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CFDs: Tax Implications

There is much said about the efficiency of Contracts for Difference from a cost and charges point of view. The most obvious saving is in the leverage you have to control a set amount of shares or securities, and there are incidental savings like the saving in stamp duty in the UK, as no shares actually change ownership. Although you should always check on your personal situation with your accountant or tax office to make sure, here are the general rules about the tax implications of trading with CFDs.

Tax Situation in Australia

First, your gains on CFD transactions may be regarded as regular income or as capital gains. In Australia, these are known as ‘revenue’ and ‘capital’ accounts. Obviously, the tax you pay will depend on this decision, and you will want to steer this judgment in the most favourable direction to the extent that you are able.

If all your income is from trading, then it is likely that it will be taxed as income rather than capital gains. If your trading income is minor, then profits from CFD trades are taken as capital gains. This has not always been the official position in Australia, but in practice is how it is worked. When trading is counted as capital gains or losses, it can work to your advantage – other capital losses can be offset against these gains, or if you lose on your trading that loss can help offset other gains, such as from selling shares. This is the simplest position.

Sometimes you want to realize the capital gains from shares that have increased in value to use up allowances, or you want to sell the shares to register a capital loss, but you want to keep a position in them as you feel there are more gains to come. The rules called ‘Bed and Breakfasting’ do not permit you to do this if you sell and buy again within 30 days. The Inland Revenue deem that for tax purposes the shares were not sold.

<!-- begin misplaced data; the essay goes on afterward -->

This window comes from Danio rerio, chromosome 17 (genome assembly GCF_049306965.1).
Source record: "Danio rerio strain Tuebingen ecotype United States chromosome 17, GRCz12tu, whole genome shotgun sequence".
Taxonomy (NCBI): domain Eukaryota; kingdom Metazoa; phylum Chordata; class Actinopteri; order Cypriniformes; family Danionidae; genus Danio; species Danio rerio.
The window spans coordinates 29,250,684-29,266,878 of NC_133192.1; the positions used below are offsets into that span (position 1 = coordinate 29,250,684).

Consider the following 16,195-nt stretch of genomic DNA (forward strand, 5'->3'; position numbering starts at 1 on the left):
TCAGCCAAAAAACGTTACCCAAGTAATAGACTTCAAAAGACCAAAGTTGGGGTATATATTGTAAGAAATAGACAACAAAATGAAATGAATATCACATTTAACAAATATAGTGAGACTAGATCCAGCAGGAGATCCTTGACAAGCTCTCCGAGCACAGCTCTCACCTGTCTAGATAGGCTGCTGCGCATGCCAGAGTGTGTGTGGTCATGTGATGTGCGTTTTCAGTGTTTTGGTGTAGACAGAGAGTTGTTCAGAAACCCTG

You can get around this by using Contracts for Difference, selling the shares and taking an equal position with CFDs for 31 days. This means that you lock in the gains (or losses) that the shares experience during the month. Then you can simply sell the CFDs and repurchase the shares, avoiding the Bed and Breakfast limitations but not losing any gains in the month when you did not own the actual shares.

Sometimes it can help you to have ‘revenue’ losses rather than capital losses. The best plan is to avoid losses altogether, but if your losses go to the revenue account then they can be used to offset other income, including your salary; capital losses can only offset capital gains.

When you receive dividends from holding CFDs, rather than from holding the shares, they are usually not taxable as dividends, but as regular income, and will be taxed at your marginal tax rate. There are many things to consider in achieving an optimal tax position, and you can see that the situation can be complex, so you should take professional advice if have any doubts.

Tax Situation in the United Kingdom

In the last budget the government raised capital gains tax (CGT) from 18 to 28 per cent with the annual exemption limit of £10,100 for all investors to remain. Again, if you are a UK resident and trade CFDs you have to keep in mind that any net realised gains will be subject to capital gains tax (CGT) if the total profits exceeds your annual exemption allowance of £10,100. In practice this means that you need to keep a record of your trade transactions so as to be able to make the calculations at the end of the tax year.

Financial advisers stated the increase in capital gains tax made it even more important for investors and traders to act tax-efficiently. Transferring an asset from a higher earning spouse to the lower earner before selling it is expected to become a popular strategy with investors, some have predicted.

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